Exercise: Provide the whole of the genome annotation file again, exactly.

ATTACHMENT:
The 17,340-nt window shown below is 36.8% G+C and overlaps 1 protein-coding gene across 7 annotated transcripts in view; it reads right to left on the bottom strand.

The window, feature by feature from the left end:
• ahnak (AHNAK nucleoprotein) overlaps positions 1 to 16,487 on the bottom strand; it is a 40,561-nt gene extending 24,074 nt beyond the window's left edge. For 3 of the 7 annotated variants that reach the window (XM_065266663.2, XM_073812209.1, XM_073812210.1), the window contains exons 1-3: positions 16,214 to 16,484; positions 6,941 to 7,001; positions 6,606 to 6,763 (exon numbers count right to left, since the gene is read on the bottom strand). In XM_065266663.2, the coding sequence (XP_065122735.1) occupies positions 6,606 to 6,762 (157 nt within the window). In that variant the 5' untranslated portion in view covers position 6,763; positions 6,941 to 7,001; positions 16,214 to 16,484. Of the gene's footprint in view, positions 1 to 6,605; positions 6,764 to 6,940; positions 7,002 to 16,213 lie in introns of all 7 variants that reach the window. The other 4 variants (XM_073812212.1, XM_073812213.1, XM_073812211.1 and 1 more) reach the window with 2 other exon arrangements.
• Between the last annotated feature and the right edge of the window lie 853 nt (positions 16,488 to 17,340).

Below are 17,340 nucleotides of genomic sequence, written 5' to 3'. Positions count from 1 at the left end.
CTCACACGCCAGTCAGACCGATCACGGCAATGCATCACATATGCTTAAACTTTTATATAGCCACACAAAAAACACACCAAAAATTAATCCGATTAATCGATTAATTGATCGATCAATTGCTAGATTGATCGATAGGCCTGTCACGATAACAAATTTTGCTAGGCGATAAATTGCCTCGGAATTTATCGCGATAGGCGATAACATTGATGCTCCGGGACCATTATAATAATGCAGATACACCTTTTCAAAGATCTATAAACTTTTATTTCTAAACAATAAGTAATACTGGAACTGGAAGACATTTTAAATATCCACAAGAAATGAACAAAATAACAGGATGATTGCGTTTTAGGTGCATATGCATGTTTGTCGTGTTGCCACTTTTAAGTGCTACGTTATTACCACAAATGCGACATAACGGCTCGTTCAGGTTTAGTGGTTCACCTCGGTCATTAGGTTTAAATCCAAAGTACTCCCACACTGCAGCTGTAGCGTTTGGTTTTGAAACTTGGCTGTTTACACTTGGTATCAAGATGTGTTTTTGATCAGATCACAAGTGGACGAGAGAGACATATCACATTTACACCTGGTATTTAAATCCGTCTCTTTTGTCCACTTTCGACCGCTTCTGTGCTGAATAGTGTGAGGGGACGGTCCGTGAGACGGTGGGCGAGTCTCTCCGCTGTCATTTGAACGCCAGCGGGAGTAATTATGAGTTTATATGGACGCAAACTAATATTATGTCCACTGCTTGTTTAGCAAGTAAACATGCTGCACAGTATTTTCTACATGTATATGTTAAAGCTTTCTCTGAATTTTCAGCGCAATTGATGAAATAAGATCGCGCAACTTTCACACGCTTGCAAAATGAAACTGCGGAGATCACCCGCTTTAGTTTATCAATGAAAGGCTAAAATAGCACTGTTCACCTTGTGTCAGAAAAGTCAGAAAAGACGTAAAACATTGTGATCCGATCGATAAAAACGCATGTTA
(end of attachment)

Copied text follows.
The 17,340-nt window shown below is 36.8% G+C and overlaps 1 protein-coding gene across 7 annotated transcripts in view; it reads right to left on the bottom strand.

The window, feature by feature from the left end:
• ahnak (AHNAK nucleoprotein) overlaps positions 1 to 16,487 on the bottom strand; it is a 40,561-nt gene extending 24,074 nt beyond the window's left edge. For 3 of the 7 annotated variants that reach the window (XM_065266663.2, XM_073812209.1, XM_073812210.1), the window contains exons 1-3: positions 16,214 to 16,484; positions 6,941 to 7,001; positions 6,606 to 6,763 (exon numbers count right to left, since the gene is read on the bottom strand). In XM_065266663.2, the coding sequence (XP_065122735.1) occupies positions 6,606 to 6,762 (157 nt within the window). In that variant the 5' untranslated portion in view covers position 6,763; positions 6,941 to 7,001; positions 16,214 to 16,484. Of the gene's footprint in view, positions 1 to 6,605; positions 6,764 to 6,940; positions 7,002 to 16,213 lie in introns of all 7 variants that reach the window. The other 4 variants (XM_073812212.1, XM_073812213.1, XM_073812211.1 and 1 more) reach the window with 2 other exon arrangements.
• Between the last annotated feature and the right edge of the window lie 853 nt (positions 16,488 to 17,340).

Below are 17,340 nucleotides of genomic sequence, written 5' to 3'. Positions count from 1 at the left end.
CTCACACGCCAGTCAGACCGATCACGGCAATGCATCACATATGCTTAAACTTTTATATAGCCACACAAAAAACACACCAAAAATTAATCCGATTAATCGATTAATTGATCGATCAATTGCTAGATTGATCGATAGGCCTGTCACGATAACAAATTTTGCTAGGCGATAAATTGCCTCGGAATTTATCGCGATAGGCGATAACATTGATGCTCCGGGACCATTATAATAATGCAGATACACCTTTTCAAAGATCTATAAACTTTTATTTCTAAACAATAAGTAATACTGGAACTGGAAGACATTTTAAATATCCACAAGAAATGAACAAAATAACAGGATGATTGCGTTTTAGGTGCATATGCATGTTTGTCGTGTTGCCACTTTTAAGTGCTACGTTATTACCACAAATGCGACATAACGGCTCGTTCAGGTTTAGTGGTTCACCTCGGTCATTAGGTTTAAATCCAAAGTACTCCCACACTGCAGCTGTAGCGTTTGGTTTTGAAACTTGGCTGTTTACACTTGGTATCAAGATGTGTTTTTGATCAGATCACAAGTGGACGAGAGAGACATATCACATTTACACCTGGTATTTAAATCCGTCTCTTTTGTCCACTTTCGACCGCTTCTGTGCTGAATAGTGTGAGGGGACGGTCCGTGAGACGGTGGGCGAGTCTCTCCGCTGTCATTTGAACGCCAGCGGGAGTAATTATGAGTTTATATGGACGCAAACTAATATTATGTCCACTGCTTGTTTAGCAAGTAAACATGCTGCACAGTATTTTCTACATGTATATGTTAAAGCTTTCTCTGAATTTTCAGCGCAATTGATGAAATAAGATCGCGCAACTTTCACACGCTTGCAAAATGAAACTGCGGAGATCACCCGCTTTAGTTTATCAATGAAAGGCTAAAATAGCACTGTTCACCTTGTGTCAGAAAAGTCAGAAAAGACGTAAAACATTGTGATCCGATCGATAAAAACGCATGTTA